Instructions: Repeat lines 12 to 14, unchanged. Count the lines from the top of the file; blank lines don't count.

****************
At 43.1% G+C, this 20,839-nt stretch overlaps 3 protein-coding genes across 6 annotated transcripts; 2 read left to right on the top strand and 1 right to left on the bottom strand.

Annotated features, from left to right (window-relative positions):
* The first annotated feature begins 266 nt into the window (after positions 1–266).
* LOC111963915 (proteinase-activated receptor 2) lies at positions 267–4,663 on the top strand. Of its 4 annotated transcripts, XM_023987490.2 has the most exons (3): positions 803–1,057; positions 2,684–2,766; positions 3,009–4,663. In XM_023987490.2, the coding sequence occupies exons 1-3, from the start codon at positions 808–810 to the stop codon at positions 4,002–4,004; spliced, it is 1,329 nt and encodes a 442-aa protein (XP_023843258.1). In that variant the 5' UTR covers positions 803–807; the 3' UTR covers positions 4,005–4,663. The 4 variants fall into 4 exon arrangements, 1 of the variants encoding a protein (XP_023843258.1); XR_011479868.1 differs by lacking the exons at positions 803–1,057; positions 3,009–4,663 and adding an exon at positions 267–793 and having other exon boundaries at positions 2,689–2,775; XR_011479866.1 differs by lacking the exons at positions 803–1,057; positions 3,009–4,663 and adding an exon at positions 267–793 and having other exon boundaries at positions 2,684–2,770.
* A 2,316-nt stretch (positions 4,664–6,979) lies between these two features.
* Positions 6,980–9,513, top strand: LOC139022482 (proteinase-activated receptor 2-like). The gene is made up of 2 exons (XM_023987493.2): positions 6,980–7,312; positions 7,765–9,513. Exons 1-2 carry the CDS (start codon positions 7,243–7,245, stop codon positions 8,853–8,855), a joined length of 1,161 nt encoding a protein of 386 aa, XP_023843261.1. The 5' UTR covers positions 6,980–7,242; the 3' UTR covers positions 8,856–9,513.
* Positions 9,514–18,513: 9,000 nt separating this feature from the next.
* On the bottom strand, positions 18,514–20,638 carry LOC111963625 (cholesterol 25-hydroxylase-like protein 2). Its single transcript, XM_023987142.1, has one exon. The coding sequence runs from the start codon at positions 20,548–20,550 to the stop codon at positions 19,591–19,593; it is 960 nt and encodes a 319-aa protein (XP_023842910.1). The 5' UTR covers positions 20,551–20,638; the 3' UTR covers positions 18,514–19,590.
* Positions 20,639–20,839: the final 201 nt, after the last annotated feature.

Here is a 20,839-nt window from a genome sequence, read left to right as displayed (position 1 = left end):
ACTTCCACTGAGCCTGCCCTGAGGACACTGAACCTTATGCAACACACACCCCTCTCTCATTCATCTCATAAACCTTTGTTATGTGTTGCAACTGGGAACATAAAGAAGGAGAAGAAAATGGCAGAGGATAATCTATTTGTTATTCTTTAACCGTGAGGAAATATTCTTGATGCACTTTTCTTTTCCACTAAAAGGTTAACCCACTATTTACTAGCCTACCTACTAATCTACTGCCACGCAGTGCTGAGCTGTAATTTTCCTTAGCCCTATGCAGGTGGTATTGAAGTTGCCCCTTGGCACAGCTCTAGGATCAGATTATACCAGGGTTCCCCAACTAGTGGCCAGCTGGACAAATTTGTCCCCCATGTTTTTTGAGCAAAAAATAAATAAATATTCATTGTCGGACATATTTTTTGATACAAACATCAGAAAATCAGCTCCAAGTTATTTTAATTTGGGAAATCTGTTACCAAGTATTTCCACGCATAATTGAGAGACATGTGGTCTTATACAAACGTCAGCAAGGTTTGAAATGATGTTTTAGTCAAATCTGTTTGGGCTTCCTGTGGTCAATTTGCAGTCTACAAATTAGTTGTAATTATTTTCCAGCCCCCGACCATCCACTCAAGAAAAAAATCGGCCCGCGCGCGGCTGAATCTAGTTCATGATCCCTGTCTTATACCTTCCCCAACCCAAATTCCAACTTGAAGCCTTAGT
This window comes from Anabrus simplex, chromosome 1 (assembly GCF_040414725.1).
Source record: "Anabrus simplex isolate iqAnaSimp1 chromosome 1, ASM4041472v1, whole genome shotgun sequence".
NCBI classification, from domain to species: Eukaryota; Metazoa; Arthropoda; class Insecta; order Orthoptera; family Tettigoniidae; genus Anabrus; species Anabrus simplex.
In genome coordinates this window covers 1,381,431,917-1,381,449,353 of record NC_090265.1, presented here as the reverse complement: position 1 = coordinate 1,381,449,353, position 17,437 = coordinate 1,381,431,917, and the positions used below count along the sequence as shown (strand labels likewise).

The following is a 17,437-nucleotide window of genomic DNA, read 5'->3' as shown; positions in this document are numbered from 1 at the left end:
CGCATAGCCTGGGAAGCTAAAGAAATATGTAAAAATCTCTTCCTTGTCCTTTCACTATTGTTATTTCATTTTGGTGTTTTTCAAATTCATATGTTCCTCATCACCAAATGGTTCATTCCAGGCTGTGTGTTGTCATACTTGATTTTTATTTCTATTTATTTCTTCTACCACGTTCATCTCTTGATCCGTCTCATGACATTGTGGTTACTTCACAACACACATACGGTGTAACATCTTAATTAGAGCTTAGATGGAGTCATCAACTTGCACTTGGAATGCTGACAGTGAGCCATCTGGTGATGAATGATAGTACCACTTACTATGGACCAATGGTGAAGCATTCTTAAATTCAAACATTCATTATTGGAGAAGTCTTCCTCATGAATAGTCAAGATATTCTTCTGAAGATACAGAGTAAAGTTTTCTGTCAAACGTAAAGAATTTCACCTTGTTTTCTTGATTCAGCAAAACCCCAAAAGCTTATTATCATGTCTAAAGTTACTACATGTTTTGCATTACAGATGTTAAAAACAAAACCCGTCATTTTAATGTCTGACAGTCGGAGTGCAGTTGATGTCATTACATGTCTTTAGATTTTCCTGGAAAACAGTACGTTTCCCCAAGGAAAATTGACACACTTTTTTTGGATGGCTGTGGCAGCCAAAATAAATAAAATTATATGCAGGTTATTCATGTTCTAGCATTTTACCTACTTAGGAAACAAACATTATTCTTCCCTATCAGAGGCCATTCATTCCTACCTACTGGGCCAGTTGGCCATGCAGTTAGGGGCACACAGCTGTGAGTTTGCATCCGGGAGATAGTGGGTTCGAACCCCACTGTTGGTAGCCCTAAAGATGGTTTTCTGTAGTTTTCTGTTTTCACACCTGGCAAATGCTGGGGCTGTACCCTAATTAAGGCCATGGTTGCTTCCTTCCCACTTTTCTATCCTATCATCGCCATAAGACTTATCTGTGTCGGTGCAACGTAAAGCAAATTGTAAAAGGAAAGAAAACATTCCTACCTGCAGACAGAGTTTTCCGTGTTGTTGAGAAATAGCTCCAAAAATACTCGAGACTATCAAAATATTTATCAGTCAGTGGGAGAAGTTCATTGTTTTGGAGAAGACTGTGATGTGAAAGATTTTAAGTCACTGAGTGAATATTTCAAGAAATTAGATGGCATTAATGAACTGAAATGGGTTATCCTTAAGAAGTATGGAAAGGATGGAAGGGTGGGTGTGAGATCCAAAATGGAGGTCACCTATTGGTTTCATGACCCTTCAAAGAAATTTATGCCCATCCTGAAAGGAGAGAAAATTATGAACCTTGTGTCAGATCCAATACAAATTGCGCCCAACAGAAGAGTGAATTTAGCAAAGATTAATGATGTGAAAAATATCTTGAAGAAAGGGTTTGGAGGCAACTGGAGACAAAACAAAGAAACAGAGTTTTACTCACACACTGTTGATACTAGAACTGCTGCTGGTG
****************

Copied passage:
This window comes from Anabrus simplex, chromosome 1 (assembly GCF_040414725.1).
Source record: "Anabrus simplex isolate iqAnaSimp1 chromosome 1, ASM4041472v1, whole genome shotgun sequence".
NCBI classification, from domain to species: Eukaryota; Metazoa; Arthropoda; class Insecta; order Orthoptera; family Tettigoniidae; genus Anabrus; species Anabrus simplex.